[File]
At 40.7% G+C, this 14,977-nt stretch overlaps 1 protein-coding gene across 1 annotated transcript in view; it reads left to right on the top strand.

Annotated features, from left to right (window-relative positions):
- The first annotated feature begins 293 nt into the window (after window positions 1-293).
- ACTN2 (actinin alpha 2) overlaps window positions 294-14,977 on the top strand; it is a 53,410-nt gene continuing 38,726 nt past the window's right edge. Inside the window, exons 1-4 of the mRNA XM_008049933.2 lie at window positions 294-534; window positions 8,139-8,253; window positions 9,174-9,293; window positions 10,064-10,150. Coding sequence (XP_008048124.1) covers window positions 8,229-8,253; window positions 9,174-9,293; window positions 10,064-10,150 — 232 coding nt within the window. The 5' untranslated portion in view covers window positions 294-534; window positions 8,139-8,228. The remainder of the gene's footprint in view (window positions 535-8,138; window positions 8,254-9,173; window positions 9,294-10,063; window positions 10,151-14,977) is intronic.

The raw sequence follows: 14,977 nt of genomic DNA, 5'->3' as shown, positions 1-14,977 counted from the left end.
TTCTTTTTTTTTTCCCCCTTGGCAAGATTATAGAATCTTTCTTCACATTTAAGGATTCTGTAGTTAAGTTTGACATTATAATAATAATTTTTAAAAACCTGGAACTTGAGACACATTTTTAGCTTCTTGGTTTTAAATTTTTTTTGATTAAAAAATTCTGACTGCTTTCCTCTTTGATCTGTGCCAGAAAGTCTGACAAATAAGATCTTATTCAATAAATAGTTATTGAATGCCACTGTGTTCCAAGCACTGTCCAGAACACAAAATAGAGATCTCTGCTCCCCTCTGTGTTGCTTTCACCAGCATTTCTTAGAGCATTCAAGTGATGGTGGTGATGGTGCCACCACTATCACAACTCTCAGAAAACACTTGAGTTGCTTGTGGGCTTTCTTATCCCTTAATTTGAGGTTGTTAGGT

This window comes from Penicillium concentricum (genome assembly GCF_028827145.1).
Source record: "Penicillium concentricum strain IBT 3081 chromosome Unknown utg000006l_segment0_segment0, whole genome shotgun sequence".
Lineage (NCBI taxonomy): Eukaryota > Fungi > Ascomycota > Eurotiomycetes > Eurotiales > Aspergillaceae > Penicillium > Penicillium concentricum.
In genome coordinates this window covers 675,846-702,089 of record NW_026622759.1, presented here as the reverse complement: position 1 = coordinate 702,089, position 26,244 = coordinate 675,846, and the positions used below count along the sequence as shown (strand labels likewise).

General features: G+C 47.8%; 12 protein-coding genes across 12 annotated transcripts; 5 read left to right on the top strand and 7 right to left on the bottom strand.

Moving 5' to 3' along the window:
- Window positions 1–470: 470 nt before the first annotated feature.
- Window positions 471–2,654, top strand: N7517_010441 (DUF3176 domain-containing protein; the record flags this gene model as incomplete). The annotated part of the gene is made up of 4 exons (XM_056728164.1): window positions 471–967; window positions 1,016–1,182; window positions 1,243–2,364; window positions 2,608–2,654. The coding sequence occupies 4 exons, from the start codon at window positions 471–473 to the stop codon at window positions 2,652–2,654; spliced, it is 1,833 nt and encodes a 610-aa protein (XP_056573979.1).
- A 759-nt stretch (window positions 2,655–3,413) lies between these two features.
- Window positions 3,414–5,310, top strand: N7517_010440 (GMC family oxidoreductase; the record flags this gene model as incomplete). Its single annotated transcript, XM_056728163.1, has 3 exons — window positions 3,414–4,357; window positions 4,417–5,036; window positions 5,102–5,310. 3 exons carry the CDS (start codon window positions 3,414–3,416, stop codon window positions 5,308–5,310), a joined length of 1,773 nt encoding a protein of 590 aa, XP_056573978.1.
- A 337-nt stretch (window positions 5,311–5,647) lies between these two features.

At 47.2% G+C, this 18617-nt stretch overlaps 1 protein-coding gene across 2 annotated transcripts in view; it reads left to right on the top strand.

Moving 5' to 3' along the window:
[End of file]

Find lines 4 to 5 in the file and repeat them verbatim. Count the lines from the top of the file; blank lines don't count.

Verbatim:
- ACTN2 (actinin alpha 2) overlaps window positions 294-14,977 on the top strand; it is a 53,410-nt gene continuing 38,726 nt past the window's right edge. Inside the window, exons 1-4 of the mRNA XM_008049933.2 lie at window positions 294-534; window positions 8,139-8,253; window positions 9,174-9,293; window positions 10,064-10,150. Coding sequence (XP_008048124.1) covers window positions 8,229-8,253; window positions 9,174-9,293; window positions 10,064-10,150 — 232 coding nt within the window. The 5' untranslated portion in view covers window positions 294-534; window positions 8,139-8,228. The remainder of the gene's footprint in view (window positions 535-8,138; window positions 8,254-9,173; window positions 9,294-10,063; window positions 10,151-14,977) is intronic.

The raw sequence follows: 14,977 nt of genomic DNA, 5'->3' as shown, positions 1-14,977 counted from the left end.